Spiritually Minded

Peace is the reward which crowns the effort of those who seek to be spiritually minded, but this peace has no stagnation in it, for it is the evidence of the perfect harmony of Life and its immortal activities.

When warfare has continued to the exhaustion of one of the combatants, and an agreement ends the contest, we call it peace; but, mentally considered, the humiliation of one contestant, and the exultation of the other, indicate no rest of mind, no peace. The resentment which flamed out in carnage and destruction, still burns like the sullen fire in the charcoal-burner's pit. From father to son is passed the legacy of animosity, until it is made to appear that patriotism must be nourished by the vivid and continuous recital of wrongs endured by ancestors. Since the man who would know true life must rid himself of bitterness and resentment, why should he enlarge the task by adding to his own problem the sense of wrongs nursed in the far past by those no longer actors in this drama of existence? Indeed he may also question the advantage of inoculating himself with the virus of strife and contention as found among his contemporaries. The question at issue in a contest is so often unimportant. If it were important, if it concerned the majesty of righteousness or the omnipotence of Truth, then a decision would be easy for the righteous man, whereby his own mind could find rest in adherence to what is true and right. But where a dispute begins with conflicting opinions, and enraged feelings perpetuate the strife and the contention leads to further divisions, it is impossible to find peace on either side. Why? Because each party, desiring support as against the other, is looking for adherents, for persons whose feelings can be worked upon and inflamed into antagonism against those whom they must consider adversaries.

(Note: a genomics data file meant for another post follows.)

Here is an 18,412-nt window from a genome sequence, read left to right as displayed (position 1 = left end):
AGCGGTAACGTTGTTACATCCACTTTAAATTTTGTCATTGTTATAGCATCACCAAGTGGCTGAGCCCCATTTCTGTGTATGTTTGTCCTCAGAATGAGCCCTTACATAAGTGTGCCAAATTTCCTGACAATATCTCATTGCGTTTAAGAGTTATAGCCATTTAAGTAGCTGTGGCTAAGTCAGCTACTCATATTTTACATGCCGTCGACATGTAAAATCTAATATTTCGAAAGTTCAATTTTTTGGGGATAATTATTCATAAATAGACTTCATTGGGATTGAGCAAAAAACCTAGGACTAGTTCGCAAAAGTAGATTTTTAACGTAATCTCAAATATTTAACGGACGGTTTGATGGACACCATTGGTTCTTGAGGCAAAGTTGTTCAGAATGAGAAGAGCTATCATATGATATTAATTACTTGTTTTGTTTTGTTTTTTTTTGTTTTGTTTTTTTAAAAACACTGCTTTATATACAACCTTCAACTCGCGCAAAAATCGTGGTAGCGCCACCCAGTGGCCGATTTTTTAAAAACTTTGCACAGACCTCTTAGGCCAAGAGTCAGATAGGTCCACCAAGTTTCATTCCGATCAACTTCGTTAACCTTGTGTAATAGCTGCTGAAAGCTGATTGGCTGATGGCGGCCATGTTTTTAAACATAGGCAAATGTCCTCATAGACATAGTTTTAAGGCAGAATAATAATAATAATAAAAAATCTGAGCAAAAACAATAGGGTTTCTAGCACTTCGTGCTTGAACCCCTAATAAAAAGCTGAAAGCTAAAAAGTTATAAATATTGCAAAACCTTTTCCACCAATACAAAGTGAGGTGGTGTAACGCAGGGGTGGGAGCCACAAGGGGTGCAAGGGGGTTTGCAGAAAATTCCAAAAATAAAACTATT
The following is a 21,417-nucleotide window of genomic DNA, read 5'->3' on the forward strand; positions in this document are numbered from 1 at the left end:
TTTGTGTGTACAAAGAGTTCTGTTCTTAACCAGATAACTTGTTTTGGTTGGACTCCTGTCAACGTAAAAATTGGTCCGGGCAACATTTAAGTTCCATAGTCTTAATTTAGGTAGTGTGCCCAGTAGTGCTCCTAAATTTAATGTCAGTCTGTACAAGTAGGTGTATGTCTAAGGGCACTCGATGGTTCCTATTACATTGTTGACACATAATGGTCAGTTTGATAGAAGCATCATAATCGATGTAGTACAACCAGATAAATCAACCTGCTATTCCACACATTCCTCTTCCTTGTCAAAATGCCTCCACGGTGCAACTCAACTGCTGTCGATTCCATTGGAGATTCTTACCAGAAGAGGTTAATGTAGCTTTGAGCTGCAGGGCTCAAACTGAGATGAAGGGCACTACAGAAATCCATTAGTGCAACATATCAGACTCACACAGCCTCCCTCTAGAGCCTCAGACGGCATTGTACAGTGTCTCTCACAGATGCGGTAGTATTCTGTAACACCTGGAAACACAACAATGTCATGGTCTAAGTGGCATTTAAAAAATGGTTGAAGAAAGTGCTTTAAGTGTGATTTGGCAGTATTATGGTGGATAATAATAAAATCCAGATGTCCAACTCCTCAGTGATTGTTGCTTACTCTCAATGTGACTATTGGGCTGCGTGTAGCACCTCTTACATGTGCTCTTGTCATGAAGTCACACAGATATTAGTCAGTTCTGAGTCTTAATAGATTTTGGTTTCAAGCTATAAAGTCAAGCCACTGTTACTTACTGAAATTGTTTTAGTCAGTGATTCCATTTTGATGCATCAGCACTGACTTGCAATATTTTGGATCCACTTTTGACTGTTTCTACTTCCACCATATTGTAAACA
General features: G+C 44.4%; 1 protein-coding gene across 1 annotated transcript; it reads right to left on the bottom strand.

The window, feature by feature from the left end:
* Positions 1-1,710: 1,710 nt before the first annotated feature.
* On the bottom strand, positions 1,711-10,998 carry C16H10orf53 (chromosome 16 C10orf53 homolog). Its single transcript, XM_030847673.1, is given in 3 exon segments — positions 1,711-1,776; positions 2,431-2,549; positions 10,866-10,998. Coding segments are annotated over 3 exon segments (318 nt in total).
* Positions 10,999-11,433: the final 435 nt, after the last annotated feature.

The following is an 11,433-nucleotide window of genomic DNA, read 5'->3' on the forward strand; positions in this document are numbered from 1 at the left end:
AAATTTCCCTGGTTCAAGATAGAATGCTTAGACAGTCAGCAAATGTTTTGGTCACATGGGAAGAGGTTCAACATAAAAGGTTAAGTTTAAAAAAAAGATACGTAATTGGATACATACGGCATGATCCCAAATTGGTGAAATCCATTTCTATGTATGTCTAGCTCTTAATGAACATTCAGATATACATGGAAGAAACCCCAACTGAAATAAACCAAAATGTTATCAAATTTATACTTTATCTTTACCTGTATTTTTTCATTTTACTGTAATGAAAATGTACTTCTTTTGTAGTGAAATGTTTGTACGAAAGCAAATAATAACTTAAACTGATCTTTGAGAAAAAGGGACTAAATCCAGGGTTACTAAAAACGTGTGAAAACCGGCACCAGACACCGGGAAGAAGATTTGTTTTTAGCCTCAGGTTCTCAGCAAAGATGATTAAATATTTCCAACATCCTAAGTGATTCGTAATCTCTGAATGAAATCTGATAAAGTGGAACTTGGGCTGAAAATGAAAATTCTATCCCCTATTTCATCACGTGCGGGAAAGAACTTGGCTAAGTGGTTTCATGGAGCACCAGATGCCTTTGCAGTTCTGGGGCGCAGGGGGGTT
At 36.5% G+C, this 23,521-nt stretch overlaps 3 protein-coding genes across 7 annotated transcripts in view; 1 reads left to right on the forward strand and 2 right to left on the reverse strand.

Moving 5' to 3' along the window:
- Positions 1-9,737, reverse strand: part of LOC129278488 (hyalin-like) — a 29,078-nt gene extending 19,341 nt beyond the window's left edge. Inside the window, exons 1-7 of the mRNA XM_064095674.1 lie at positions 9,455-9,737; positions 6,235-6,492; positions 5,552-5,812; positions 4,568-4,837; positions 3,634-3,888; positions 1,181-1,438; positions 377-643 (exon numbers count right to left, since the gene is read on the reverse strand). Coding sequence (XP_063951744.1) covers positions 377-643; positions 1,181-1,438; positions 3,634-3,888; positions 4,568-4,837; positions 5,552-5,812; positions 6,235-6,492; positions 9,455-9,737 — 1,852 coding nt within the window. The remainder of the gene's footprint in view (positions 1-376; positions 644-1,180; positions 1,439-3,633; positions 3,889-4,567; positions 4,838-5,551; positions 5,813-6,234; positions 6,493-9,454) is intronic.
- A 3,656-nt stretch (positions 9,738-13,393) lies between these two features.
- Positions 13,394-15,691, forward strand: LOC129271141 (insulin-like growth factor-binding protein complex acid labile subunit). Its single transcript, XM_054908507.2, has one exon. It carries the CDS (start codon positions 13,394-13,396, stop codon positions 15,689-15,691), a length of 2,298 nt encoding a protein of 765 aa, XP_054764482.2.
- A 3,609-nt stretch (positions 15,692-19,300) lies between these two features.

A peacemaker is not wanted in such a case, for he would show the foolishness of the contest, and lead the contestants to Principle, God; and if they followed his leading they would have to relinquish their pride, vainglory, and boasting, as well as bitterness and ill-will, on the way Godward. There is always a way, however, for learning the unwisdom of contention. Two farmers disputed once about the price of a calf, and so sharply that they went to law. Two dollars constituted the basis of this quarrel, which involved other people, who of course took sides. Good friends were estranged, work was neglected, passions were roused, and cruel words spoken, all in a dispute about a matter involving a mere trifle. It cost the losers of the lawsuit twelve hundred dollars in expenses, not to mention time lost, money lost, temper lost, joy lost in the silly strife. What veritably good advice was given by Jesus, "If any man will sue thee at the law, and take away thy coat, let him have thy cloke also." The coat, or cloke, is unimportant compared with harmony. Any jurist will concede that the man is wise who will suffer occasional wrong rather than engage in conflict and tedious litigation, for the enduring prosperity of such a man is sure to amend the temporary loss.

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Christian Science
June 30, 1906

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